Give up your job and put some books in libraries
This is a good article
Government policy on public libraries
It occurred to me that the word "policy" has different meanings in Government and in business.
In business a policy means a prepared answer to some event-- as in "What is Marks and Spencer's policy on returning clothes that don't fit?"
But in Government "policy" is what goes in a manifesto as in "This is what we intend to do about bicycle lanes".. So a policy statement should be a short, clear promise and an indication of how it will be achieved, so people believe it.
If someone asked you "What do you think the Government's policy on public libraries should be- now, over the next year?" What would you say? The question is relevant and important and it is being asked right now.
December 18, 2006
Upper Norwood joint library
Among afficionados the Upper Norwood "Joint" Library is a special item. It is a library which belongs to no one London Borough and has an independent management board. It is alone and very good for being so-- rather better than many of its neighbours.
However it is funded by money from both Croydon and Lambeth, on whose boundaries it lies-- in the past few years these two boroughs have invested in much improvement work on the building.
Word reaches me this morning that it is threatened with closure by "reduction of funding by Croydon". If this is true it is the first of the new year closures that will come with the budget round. Like in a general election when there is a dramatic swing from one party to another, this library was not on any list of possible closures. One has to be surprised - no doubt there will be a vigorous campaign, but it demonstrates the danger of "independence"
December 16, 2006
Some blogs are personal diaries, but I try not to do that on here. Nevertheless from time to time I draw attention to the recital programme, which features in the left tramline. There are some good concerts in January
Today I can also mention that Sam is travelling with Mr Blair's party in his plane around the Middle East. So watch The Times for some good political stories over the next few days.
Bullying in government departments
A few days ago I mused about the dangers of a very large joined up national and local government in which employees are afraid of disagreeing with their managers.
In my work in councils and in central government I have seen this taking place and I have seen a number of people moved or bullied out of their jobs. In my case it has mainly been because they were trying to identify with the needs of the taxpayers rather than the administrators and, to some degree, holding to that view in the face of opposition both from their managers and their peers.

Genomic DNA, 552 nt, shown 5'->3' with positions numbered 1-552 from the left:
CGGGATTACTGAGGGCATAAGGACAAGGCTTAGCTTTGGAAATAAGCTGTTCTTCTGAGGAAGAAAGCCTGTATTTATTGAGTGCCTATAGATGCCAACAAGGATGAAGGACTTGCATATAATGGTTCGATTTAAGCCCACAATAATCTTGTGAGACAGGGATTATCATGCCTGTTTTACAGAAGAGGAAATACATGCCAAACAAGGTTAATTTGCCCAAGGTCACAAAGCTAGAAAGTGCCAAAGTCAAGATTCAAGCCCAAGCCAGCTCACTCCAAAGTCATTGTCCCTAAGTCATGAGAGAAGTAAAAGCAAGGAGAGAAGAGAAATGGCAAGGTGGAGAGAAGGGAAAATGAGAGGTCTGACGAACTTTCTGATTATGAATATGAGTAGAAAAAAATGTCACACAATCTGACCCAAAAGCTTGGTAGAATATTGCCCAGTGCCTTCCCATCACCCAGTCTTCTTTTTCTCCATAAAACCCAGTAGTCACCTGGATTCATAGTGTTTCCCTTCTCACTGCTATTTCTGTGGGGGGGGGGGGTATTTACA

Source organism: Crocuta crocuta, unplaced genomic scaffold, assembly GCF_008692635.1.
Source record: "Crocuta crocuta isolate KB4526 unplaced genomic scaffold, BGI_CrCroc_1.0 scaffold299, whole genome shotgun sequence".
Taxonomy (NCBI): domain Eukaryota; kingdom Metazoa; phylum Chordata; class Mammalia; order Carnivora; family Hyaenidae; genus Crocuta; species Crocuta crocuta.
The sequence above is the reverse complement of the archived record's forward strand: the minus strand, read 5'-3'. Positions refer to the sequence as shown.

People outside in ordinary work find this hard to believe- they think it is unlikely to be true. So I recommend this article in a Scottish Newspaper. Believe me, if you will, this is a common problem- but it will be very hard to identify, because no one, obviously, wants to say where it takes place.
In many ways it is the behaviour of these bullies and small tyrants that has fuelled my desire to get to the bottom of the problems of the public library service. It is a culture that needs to be exposed.
I applaud the Accounts Commission of Scotland for the brave stand they took in the matter of this council. I would like to see the Audit Commission, the English equivalent, explore the same subject and a Parliamentary Commission explore the activities of quangoes and Departments of Central Government. Too much happens which is wrong and evasive. We all laugh and say "Yes, Minister" was an accurate and funny portrayal of Government life-- but actually it was describing deceit of huge proportions of which we should be deeply suspicious.
I mention British Aerospace in passing and, of course, the overriding need for intergovernmental cooperation in times of concern for national security. Overriding what?
December 15, 2006
Martin Everett writes:
Although Essex is well-organised and should be contgratulated on many of its online services, things are far from perfect. Following hot on the heels of a decision to stop providing magazines in Essex Libraries comes the news that Essex Libraries intend to make the weekly mobile library service fortnightly, and will stop providing a mobile library service to those communities less than 2 miles from a Library. The rationale for these cuts in public service is to save £100 million pounds on the County Council's budget over the next three years. If Essex County Council is really so short of cash they should realise that dishing out free champagne at Library events while cutting the service is sending out the wrong signals. (Champagne reception held at Chelmsford Library on 16 November).
Martin- thank you for all your comments, they are appreciated and our views are widely respected. If there were a way to discuss matters more, I would be delighted to participate.
December 14, 2006
Merry Christmas in Colyton
Readers will remember the campaign to save their library conducted by the residents of Colyton in Devon, the huge public meeting, the website and many other activities to focus the minds of the council and its officers
So they are delighted to have saved their library. It is very good news.
December 13, 2006
Do not disagree with your employer
I had a very agreeable and interesting evening yesterday at the Institute of Ideas